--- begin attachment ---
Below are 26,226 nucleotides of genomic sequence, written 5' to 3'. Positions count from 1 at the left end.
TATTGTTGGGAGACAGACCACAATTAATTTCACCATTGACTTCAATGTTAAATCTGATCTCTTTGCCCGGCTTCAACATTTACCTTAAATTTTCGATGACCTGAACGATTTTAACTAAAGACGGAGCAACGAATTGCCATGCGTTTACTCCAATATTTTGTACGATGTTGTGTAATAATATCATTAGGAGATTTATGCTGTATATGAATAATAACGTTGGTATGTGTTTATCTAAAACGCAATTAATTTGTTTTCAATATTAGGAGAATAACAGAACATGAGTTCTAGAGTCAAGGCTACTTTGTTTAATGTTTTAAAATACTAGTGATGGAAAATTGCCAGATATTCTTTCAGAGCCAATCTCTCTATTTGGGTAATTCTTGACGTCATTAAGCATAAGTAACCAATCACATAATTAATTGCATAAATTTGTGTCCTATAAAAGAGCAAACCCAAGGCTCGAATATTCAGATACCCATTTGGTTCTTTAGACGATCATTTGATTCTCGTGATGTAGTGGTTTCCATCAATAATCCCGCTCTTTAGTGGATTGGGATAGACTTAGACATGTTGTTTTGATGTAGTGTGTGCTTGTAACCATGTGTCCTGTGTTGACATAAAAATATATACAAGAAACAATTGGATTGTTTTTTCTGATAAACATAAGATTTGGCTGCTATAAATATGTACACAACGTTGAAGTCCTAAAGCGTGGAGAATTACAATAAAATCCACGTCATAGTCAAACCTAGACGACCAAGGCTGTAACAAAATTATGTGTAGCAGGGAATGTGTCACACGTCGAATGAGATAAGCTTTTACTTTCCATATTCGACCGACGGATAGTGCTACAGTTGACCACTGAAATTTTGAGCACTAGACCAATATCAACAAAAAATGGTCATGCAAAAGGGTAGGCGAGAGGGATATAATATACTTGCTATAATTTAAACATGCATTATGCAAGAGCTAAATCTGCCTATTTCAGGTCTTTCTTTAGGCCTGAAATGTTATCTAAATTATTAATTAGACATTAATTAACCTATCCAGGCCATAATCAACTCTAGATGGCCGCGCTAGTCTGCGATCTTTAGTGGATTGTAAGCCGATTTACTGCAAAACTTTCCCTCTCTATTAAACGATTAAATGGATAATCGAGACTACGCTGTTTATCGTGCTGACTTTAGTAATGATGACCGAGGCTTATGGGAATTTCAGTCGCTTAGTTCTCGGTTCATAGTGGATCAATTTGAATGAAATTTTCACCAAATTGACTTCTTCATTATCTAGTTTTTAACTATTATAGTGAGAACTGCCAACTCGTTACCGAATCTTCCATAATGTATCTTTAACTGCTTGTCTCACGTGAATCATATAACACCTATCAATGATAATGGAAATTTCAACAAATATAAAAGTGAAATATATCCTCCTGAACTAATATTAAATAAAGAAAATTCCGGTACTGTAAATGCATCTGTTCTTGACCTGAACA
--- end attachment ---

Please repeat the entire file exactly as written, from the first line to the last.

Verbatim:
Below are 26,226 nucleotides of genomic sequence, written 5' to 3'. Positions count from 1 at the left end.
TATTGTTGGGAGACAGACCACAATTAATTTCACCATTGACTTCAATGTTAAATCTGATCTCTTTGCCCGGCTTCAACATTTACCTTAAATTTTCGATGACCTGAACGATTTTAACTAAAGACGGAGCAACGAATTGCCATGCGTTTACTCCAATATTTTGTACGATGTTGTGTAATAATATCATTAGGAGATTTATGCTGTATATGAATAATAACGTTGGTATGTGTTTATCTAAAACGCAATTAATTTGTTTTCAATATTAGGAGAATAACAGAACATGAGTTCTAGAGTCAAGGCTACTTTGTTTAATGTTTTAAAATACTAGTGATGGAAAATTGCCAGATATTCTTTCAGAGCCAATCTCTCTATTTGGGTAATTCTTGACGTCATTAAGCATAAGTAACCAATCACATAATTAATTGCATAAATTTGTGTCCTATAAAAGAGCAAACCCAAGGCTCGAATATTCAGATACCCATTTGGTTCTTTAGACGATCATTTGATTCTCGTGATGTAGTGGTTTCCATCAATAATCCCGCTCTTTAGTGGATTGGGATAGACTTAGACATGTTGTTTTGATGTAGTGTGTGCTTGTAACCATGTGTCCTGTGTTGACATAAAAATATATACAAGAAACAATTGGATTGTTTTTTCTGATAAACATAAGATTTGGCTGCTATAAATATGTACACAACGTTGAAGTCCTAAAGCGTGGAGAATTACAATAAAATCCACGTCATAGTCAAACCTAGACGACCAAGGCTGTAACAAAATTATGTGTAGCAGGGAATGTGTCACACGTCGAATGAGATAAGCTTTTACTTTCCATATTCGACCGACGGATAGTGCTACAGTTGACCACTGAAATTTTGAGCACTAGACCAATATCAACAAAAAATGGTCATGCAAAAGGGTAGGCGAGAGGGATATAATATACTTGCTATAATTTAAACATGCATTATGCAAGAGCTAAATCTGCCTATTTCAGGTCTTTCTTTAGGCCTGAAATGTTATCTAAATTATTAATTAGACATTAATTAACCTATCCAGGCCATAATCAACTCTAGATGGCCGCGCTAGTCTGCGATCTTTAGTGGATTGTAAGCCGATTTACTGCAAAACTTTCCCTCTCTATTAAACGATTAAATGGATAATCGAGACTACGCTGTTTATCGTGCTGACTTTAGTAATGATGACCGAGGCTTATGGGAATTTCAGTCGCTTAGTTCTCGGTTCATAGTGGATCAATTTGAATGAAATTTTCACCAAATTGACTTCTTCATTATCTAGTTTTTAACTATTATAGTGAGAACTGCCAACTCGTTACCGAATCTTCCATAATGTATCTTTAACTGCTTGTCTCACGTGAATCATATAACACCTATCAATGATAATGGAAATTTCAACAAATATAAAAGTGAAATATATCCTCCTGAACTAATATTAAATAAAGAAAATTCCGGTACTGTAAATGCATCTGTTCTTGACCTGAACA